Tell them they are thick, they are stupid, they are slow. They aren’t as good as their sister / brother / cousin / friends child. Thirteen years old and saved up for a new outfit with her pocket money: laugh at her, roar with laughter and chuckle when she experiments with makeup (it’s only fun, right?)

    Make it their fault if there is a squabble with a friend or a bully at school: pointed comments ‘strange how it’s always YOU who has these problems, isn’t it?’ Make socialising hard - refuse to buy them clothes that will allow them to seamlessly fit in with their peers (for the school uniform advocates amongst us, yes, you can make a child stand out in uniform too.) Refuse to buy them a mobile (yes, every other kid DOES have one.) Ban sleepovers, birthday parties, friends round for tea.

    I’m quite sure some people will leap on some of the above and claim it’s ridiculous. I’m not saying refusing to allow a seven year old to have a mobile is abuse. I’m saying that systematic bullying and isolation and put downs are abuse. And let’s be frank: for that, you generally need to have a brain that functions.
    vannie, Pageant, rararasputin and 6 others like this.
  6. Lisa54321

    Lisa54321 Occasional commenter

    I am just saying that I have noticed that the worst cases I've referred have been middle class families.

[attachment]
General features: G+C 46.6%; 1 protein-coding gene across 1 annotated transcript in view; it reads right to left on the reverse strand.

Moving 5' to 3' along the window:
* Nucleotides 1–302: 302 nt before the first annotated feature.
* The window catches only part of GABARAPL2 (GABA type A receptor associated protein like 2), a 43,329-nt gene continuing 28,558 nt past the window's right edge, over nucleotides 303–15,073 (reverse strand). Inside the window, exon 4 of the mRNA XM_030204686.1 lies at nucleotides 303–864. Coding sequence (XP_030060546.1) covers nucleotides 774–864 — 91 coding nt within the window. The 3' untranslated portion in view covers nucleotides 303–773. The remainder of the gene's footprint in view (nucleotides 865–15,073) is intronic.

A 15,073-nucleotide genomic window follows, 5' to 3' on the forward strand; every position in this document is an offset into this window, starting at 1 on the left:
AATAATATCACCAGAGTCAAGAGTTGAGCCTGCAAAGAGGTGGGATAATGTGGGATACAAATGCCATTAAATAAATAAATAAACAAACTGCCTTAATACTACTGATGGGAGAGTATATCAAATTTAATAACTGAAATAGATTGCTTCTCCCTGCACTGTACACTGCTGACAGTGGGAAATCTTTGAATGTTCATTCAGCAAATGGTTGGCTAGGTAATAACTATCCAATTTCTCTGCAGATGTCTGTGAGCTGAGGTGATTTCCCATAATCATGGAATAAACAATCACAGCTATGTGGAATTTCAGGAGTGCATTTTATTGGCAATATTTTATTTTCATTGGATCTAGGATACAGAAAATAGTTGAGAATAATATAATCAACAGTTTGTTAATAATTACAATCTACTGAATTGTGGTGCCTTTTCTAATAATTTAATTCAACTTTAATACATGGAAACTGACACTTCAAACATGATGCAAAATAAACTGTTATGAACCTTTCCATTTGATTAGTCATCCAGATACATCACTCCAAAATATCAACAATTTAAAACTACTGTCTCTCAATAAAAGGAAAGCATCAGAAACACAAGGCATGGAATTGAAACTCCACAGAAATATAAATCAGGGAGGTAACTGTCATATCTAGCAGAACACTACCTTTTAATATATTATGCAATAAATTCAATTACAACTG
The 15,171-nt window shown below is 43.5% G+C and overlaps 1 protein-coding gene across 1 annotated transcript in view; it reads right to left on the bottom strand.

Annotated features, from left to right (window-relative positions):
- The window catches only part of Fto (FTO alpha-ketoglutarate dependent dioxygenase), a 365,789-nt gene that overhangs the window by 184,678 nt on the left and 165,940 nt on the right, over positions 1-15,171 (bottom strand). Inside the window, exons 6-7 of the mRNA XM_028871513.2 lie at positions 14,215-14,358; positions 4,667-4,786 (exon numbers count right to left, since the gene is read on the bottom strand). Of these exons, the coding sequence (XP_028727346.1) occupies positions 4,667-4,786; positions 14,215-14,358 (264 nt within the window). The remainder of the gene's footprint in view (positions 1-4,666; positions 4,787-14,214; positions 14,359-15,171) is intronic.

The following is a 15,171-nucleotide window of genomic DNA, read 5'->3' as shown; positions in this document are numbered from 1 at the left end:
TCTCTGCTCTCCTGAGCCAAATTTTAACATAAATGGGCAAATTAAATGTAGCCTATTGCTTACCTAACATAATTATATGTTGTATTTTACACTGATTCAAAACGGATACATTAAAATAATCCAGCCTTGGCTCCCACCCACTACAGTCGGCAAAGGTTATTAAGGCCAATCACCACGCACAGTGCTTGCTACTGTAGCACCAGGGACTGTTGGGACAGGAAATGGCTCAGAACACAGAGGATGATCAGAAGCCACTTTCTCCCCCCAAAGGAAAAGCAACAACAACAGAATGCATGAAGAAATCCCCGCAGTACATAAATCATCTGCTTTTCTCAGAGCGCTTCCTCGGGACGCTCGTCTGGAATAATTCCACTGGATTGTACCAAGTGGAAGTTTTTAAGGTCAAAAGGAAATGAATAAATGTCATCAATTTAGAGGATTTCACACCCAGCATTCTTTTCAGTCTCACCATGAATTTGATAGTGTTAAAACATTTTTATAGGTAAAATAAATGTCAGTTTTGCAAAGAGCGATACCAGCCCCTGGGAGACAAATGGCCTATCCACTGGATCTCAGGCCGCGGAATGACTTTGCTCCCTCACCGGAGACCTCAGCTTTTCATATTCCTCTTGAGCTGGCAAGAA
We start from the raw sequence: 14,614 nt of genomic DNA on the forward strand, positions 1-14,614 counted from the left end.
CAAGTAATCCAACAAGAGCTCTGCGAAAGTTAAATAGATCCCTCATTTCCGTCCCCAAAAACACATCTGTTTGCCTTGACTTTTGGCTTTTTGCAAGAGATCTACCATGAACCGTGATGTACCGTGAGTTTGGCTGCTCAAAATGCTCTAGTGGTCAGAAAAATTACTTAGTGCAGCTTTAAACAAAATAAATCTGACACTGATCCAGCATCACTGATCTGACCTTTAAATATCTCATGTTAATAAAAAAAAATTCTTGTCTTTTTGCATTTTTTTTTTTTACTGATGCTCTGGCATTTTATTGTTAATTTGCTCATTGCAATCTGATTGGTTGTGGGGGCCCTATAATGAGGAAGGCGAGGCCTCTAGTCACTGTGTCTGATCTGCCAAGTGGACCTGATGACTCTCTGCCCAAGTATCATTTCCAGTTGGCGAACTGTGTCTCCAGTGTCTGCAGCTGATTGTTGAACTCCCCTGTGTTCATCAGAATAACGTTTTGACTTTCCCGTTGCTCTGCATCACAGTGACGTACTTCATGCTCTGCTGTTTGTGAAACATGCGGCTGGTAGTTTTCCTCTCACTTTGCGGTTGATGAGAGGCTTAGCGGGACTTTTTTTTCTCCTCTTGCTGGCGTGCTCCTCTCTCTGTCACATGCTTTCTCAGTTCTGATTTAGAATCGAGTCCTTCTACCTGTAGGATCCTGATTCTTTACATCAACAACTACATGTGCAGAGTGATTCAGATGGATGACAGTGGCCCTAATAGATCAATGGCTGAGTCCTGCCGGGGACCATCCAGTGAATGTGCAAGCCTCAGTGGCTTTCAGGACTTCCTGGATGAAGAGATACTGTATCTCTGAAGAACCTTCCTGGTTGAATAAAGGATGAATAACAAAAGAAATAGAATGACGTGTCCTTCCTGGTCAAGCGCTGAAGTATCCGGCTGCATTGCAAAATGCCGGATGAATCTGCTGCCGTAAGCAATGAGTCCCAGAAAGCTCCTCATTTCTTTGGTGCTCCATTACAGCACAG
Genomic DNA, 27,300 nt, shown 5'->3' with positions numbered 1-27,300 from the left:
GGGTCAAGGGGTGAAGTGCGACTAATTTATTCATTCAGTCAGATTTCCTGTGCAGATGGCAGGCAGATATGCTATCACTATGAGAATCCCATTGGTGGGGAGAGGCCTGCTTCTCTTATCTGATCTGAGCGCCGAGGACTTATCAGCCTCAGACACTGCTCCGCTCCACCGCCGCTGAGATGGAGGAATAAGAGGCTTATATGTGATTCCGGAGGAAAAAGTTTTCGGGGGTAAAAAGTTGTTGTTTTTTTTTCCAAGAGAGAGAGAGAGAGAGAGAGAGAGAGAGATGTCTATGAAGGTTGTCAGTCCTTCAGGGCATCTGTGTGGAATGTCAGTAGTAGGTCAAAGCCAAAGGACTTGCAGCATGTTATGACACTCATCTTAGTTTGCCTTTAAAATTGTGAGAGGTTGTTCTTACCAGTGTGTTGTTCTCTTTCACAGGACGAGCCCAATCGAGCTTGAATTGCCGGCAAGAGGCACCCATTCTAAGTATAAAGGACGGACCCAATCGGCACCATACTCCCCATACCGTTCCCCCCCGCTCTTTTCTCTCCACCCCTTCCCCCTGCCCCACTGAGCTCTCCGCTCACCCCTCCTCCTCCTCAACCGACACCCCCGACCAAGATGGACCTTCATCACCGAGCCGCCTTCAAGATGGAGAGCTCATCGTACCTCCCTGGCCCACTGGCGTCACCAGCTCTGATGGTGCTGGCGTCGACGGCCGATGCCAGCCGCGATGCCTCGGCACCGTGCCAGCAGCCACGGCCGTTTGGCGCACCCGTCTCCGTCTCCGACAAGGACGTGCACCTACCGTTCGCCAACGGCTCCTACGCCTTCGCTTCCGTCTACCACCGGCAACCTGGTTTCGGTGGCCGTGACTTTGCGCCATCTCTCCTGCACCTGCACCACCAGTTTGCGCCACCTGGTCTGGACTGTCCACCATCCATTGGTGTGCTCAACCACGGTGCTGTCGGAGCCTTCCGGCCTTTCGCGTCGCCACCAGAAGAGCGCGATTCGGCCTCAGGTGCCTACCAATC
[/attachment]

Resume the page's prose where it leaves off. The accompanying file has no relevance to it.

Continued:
I have once seen a mum slap a child across the face and chest multiple times in Waitrose.
    Marshall likes this.
  7. nomad

    nomad Star commenter

    Family multi pack?
  8. Aquamarina1234

    Aquamarina1234 Star commenter

    I hope you called the Police?
  9. Lisa54321

    Lisa54321 Occasional commenter

    Yes I did and told security in the store. The poor girl who was being slapped looked terrified

    That was just one time too, I've seen children be abused hit/slapped/smacked in public lots.
    Marshall likes this.
  10. Marshall

    Marshall Star commenter

    The abuse in middle class families tends to be different.

    I have seen several cases of domestic violence affecting the child in middle class families and in my experience children's services acted quickly when the case (s) was/were referred to them. That said they quickly passed it back to school for Team Around the Child action.
  11. Lisa54321

    Lisa54321 Occasional commenter

    Yes it does tend to be different.
    Emotional abuse makes up a lot of the middle class referrals too.
    Marshall likes this.
  12. monicabilongame

    monicabilongame Star commenter

    Crass and unworthy of you

    Not me, I lived through a lot of this.
    cissy3 and BigFrankEM like this.
  13. moscowbore